“Legally, people can step off a curb and cross the street at any intersection, no matter its traffic or design. That means even crossings without walk signals, lights or zebra stripes give walkers the upper hand, according to state law.”

    https://www.seattletimes.com/seattle-news/transportation/lets-get-something-straight-pedestrians-always-have-the-right-of-way-at-intersections/

    I cross 15th regularly by foot. Few cars ever stop, even when I’ve stepped off the curb and am standing in a lane of traffic. Many more will stop on 8th, 3rd, or 24th, but for some reason drivers just figure that the rules don’t apply on 15th.

    If car drivers didn’t willfully ignore the laws, these sorts of marked crosswalks wouldn’t be necessary. But here we are. So for all those drivers complaining about bicyclists and the homeless, how about policing yourselves first?

  13. “If car drivers didn’t willfully ignore the laws, these sorts of marked crosswalks wouldn’t be necessary. But here we are. So for all those drivers complaining about bicyclists and the homeless, how about policing yourselves first?”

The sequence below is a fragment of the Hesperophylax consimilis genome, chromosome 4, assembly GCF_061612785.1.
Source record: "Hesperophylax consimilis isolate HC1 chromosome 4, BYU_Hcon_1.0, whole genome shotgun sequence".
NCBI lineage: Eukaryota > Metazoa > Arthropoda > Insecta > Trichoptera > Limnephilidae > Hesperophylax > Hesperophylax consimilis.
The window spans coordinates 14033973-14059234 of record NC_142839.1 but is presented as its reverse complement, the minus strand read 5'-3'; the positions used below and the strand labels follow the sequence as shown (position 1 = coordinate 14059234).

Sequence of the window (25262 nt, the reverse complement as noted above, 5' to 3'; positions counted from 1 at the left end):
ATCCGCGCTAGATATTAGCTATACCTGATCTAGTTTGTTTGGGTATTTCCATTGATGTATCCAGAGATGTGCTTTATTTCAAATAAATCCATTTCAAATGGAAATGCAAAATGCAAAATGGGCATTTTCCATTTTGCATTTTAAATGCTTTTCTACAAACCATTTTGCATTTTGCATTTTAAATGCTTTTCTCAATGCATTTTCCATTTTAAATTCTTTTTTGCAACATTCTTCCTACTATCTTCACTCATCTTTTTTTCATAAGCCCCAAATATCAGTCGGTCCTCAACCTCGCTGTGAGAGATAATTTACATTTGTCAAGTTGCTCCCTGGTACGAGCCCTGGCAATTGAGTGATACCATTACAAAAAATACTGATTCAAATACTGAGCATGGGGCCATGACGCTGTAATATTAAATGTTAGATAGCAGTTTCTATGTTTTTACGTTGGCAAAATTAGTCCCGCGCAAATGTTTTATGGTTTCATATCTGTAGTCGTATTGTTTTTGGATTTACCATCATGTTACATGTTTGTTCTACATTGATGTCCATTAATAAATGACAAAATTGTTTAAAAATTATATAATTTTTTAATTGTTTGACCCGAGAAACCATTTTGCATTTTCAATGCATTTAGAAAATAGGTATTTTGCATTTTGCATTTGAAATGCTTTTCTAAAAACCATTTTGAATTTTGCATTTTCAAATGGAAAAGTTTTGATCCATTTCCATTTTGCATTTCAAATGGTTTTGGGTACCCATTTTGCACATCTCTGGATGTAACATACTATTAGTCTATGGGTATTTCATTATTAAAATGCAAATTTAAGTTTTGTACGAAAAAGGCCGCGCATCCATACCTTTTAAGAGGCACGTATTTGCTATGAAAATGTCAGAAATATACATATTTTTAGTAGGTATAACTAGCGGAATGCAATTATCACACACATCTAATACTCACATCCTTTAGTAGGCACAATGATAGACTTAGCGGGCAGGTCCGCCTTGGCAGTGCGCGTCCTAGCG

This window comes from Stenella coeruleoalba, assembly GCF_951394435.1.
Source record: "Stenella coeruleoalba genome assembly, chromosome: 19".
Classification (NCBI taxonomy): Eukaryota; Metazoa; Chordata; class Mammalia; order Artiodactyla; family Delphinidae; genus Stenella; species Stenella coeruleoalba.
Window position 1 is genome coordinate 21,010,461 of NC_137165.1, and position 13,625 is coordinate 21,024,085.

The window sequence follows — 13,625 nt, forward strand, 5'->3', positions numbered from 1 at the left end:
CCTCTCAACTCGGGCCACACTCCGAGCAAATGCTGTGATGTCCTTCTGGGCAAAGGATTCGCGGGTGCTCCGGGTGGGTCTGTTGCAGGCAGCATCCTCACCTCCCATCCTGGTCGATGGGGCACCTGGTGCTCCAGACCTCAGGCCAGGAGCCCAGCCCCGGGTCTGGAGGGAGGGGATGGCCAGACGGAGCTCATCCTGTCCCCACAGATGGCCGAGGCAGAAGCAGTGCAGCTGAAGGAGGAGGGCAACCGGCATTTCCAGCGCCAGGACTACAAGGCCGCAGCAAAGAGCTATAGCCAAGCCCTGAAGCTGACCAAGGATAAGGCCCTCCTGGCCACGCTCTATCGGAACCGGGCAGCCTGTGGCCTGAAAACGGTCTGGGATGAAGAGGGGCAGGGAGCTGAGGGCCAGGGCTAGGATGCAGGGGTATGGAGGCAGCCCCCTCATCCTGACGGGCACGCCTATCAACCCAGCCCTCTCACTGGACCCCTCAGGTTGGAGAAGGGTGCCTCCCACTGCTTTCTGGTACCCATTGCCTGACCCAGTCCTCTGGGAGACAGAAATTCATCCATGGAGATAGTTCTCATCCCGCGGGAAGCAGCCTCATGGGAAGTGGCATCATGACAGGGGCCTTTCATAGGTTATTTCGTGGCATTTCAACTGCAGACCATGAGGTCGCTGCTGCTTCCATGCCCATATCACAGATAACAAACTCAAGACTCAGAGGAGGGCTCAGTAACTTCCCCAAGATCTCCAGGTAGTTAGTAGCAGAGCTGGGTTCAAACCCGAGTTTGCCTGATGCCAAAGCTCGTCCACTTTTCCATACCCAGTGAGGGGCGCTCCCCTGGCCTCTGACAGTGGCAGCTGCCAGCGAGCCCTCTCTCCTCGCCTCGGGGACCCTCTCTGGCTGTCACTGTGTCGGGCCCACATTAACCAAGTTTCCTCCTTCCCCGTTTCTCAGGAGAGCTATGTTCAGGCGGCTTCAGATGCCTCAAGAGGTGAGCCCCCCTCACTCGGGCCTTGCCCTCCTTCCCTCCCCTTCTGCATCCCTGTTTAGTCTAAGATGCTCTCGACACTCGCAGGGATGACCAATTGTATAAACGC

@Human: well, as a pedestrian, it’s your ‘right’ to step off the curb wherever you want. It’s a driver’s responsibility to be aware of their surroundings. Think about this though…if a car sees you step off the curb, but they have a guy tailgating their car, do you think they’re going to stop, and potentially get rear-ended, if they assume you’re not going to be dumb enough to step right in front of them? Because, in that situation, the car is always going to win.
    There’s the law, and then there’s common sense, which I think has been lost on both pedestrians and bikers. I try to be a conscientious driver, but I see many who are distracted by their phones, their babies in the backseat, or any other number of things. When I walk anywhere, I wait for a driver to make eye contact or I can physically see the car slowing down. Or, I huff it a few more blocks to a clearly marked (not invisible) crosswalk. Is it worth it to be ‘in the right’ when the price of that knowledge might be permanent injury or death? You decide.